AUA 2009: Investigational Agent Significantly Prolongs Latency in Premature Ejaculation

Martha Kerr

April 29, 2009

April 29, 2009 (Chicago, Illinois) — Phase 3 results from a European study of PSD502, a topical spray for the treatment of premature ejaculation, has shown strongly positive results, achieving a more than 6-fold increase in the latency period with virtually no adverse effects. The results were presented here at the American Urological Association (AUA) 104th Annual Scientific Meeting.

PSD502 is a nonionized combination of lidocaine 7.5 mg and prilocaine 2.5 mg in a eutectic-like propellant that is sprayed on the glans penis 5 minutes before sexual intercourse.

"Because it is nonionic, it penetrates the surface of the penis, unlike other topical anesthetics," principal investigator W. Wallace Dinsmore, MD, from Royal Victoria Hospital in Belfast, Ireland, told Medscape Urology just before presenting the study findings.

The onset of action is 5 minutes. In this study of 300 men with premature ejaculation, latency time increased from 0.6 minutes at baseline to 3.8 minutes with treatment (P < .0001). "A normal latency time is about 4.6 minutes," he said, "so this moves them into the near-normal range."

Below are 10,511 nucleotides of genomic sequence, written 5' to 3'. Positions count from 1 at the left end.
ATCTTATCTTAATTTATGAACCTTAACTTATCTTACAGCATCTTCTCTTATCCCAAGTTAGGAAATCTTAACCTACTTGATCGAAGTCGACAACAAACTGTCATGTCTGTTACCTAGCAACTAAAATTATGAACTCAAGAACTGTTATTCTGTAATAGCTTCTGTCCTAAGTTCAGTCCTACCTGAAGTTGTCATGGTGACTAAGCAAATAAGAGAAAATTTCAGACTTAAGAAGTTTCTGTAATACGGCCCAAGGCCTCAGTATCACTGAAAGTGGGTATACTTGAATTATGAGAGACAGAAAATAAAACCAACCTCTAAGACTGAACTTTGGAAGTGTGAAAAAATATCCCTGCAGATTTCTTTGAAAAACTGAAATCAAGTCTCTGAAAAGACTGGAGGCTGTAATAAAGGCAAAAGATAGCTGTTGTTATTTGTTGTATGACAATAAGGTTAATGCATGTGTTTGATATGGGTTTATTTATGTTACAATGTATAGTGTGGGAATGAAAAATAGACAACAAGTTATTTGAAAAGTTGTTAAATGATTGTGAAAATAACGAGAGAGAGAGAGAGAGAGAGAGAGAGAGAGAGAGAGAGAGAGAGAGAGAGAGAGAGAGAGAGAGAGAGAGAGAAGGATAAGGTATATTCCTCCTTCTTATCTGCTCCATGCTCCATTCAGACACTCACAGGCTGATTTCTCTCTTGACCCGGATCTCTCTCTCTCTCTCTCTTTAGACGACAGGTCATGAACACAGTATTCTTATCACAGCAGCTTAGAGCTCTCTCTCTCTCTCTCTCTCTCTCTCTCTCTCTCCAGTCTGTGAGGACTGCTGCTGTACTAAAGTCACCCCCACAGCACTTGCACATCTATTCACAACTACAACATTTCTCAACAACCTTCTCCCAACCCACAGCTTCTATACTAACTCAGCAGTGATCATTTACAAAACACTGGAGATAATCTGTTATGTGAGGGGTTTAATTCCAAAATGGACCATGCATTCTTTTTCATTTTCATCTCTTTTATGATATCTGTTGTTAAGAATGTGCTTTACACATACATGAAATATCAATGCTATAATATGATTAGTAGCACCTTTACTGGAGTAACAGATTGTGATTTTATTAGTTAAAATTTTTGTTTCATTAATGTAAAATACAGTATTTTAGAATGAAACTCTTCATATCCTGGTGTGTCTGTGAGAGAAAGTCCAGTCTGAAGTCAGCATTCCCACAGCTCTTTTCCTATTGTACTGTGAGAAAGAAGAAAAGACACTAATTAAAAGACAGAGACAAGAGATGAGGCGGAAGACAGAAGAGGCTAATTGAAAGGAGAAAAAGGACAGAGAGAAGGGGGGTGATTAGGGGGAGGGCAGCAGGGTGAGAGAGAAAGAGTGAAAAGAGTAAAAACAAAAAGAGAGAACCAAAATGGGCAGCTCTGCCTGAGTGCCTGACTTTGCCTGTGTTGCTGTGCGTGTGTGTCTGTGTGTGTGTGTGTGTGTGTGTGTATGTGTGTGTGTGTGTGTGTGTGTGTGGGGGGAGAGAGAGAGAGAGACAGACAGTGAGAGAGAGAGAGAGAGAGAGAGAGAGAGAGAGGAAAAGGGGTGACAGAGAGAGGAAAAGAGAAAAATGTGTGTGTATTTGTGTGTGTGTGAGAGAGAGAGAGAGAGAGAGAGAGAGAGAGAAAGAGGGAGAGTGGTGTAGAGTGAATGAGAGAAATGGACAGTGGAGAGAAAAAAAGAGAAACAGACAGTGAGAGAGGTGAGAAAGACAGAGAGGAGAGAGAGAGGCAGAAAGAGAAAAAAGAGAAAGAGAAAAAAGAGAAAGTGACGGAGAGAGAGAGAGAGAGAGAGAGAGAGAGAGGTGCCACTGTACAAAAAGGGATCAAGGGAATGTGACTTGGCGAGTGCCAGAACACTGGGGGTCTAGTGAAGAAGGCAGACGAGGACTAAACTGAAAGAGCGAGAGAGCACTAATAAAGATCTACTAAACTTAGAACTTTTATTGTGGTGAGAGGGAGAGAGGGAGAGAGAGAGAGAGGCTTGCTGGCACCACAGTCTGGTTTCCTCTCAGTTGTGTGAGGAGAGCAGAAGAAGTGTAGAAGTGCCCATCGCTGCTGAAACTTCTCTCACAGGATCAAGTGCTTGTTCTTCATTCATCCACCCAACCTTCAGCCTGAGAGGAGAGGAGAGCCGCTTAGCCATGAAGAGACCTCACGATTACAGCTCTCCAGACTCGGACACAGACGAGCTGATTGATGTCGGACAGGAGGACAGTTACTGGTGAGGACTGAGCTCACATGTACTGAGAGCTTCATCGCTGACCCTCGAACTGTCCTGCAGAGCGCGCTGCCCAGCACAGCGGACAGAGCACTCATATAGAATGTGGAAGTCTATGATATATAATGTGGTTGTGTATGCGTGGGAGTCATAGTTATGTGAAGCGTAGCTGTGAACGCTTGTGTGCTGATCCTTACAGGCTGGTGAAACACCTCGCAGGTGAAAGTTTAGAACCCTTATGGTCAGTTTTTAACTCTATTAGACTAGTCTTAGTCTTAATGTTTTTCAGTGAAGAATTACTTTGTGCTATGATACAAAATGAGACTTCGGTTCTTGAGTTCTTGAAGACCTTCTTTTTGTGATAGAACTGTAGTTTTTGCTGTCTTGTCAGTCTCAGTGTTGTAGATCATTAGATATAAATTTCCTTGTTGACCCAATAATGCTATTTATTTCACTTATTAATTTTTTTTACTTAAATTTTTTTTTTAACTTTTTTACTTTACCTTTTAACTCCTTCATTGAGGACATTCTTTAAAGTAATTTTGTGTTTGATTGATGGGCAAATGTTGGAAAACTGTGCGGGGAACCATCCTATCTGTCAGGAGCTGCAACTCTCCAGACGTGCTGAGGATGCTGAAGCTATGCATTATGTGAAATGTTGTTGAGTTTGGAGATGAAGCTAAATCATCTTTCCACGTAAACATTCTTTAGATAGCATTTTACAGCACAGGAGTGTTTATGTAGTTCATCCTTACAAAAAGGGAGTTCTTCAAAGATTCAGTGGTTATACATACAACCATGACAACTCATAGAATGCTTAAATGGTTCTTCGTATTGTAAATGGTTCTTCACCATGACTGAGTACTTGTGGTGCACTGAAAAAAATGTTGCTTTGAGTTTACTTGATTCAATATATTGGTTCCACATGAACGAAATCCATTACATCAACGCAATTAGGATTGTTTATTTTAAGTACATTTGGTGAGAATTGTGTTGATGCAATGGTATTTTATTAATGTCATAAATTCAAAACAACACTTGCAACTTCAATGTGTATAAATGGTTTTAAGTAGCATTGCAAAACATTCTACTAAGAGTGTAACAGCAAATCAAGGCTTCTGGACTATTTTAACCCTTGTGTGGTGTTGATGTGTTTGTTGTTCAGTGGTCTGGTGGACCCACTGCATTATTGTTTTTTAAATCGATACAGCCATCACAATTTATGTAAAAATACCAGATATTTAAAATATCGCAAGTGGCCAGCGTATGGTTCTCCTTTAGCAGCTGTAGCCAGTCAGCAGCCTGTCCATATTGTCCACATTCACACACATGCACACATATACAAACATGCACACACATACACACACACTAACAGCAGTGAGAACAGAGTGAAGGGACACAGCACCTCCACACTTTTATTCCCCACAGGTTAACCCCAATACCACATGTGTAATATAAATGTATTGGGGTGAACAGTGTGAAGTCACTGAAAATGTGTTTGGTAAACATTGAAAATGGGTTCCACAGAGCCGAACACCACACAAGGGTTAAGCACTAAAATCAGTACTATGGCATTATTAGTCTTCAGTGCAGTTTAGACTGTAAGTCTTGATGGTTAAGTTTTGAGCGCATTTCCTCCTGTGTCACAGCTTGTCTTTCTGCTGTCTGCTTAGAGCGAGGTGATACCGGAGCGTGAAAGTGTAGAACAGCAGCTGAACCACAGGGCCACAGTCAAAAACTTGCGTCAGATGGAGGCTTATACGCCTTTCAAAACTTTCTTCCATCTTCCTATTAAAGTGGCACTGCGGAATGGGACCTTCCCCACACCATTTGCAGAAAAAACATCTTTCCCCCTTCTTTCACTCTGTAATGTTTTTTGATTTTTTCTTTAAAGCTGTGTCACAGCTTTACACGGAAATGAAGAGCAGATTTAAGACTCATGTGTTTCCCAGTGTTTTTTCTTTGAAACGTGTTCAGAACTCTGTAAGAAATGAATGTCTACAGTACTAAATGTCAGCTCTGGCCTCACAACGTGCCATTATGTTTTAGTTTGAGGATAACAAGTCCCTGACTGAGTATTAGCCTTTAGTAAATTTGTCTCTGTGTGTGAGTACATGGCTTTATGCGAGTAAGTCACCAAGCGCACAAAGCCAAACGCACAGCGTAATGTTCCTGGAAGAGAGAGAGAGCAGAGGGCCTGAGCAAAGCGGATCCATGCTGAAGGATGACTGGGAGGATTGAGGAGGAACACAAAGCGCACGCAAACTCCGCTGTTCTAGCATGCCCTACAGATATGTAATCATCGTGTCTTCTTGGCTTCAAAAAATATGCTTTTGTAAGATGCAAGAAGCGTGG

"There have really been no safety concerns," Dr. Dinsmore said. There were 5 men who experienced mild adverse effects. There was 1 case of hypoesthesia, 2 cases of erythema, 1 case of burning, and 2 cases of loss of erection.

"There is very little hypoesthesia because the anesthetic penetrates the skin and doesn't stay on the surface."

"Nearly all of these patients have volunteered for the long-term safety follow-up study because they were so happy with the results. We even had some patients who tried to steal the drug after the study was over because they didn't want to stop it."

"What's really impressive here is that we are treating 2 individuals, the patient and the partner," Ira Sharlip, MD, clinical professor of urology at the University of California at San Francisco, and spokesperson for the AUA, told Medscape Urology. "A lot of men don't care if they have premature ejaculation, but their partners do. The influence of the partner is very important. Patient and partner satisfaction was very high in this study."

Dr. Sharlip continued: "There is no [US Food and Drug Administration]–approved treatment for sexual dysfunction. [Selective serotonin reuptake inhibitors] are often prescribed, but there are adverse effects and the onset of action is very long [and indirect]."

"Oral agents inhibit spontaneity. PSD502 has a very short onset of action and does not inhibit spontaneity. I've never seen anything like this drug." Dr. Sharlip said.

Dr. Dinsmore's study was funded by Sciele Pharma in Europe and Plethora Solutions (Timm Medical Technologies, Inc.) in the United States. Dr. Sharlip has disclosed no relevant financial relationships.

American Urological Association 104th Annual Scientific Meeting: Abstract 1370: Presented April 28, 2009.

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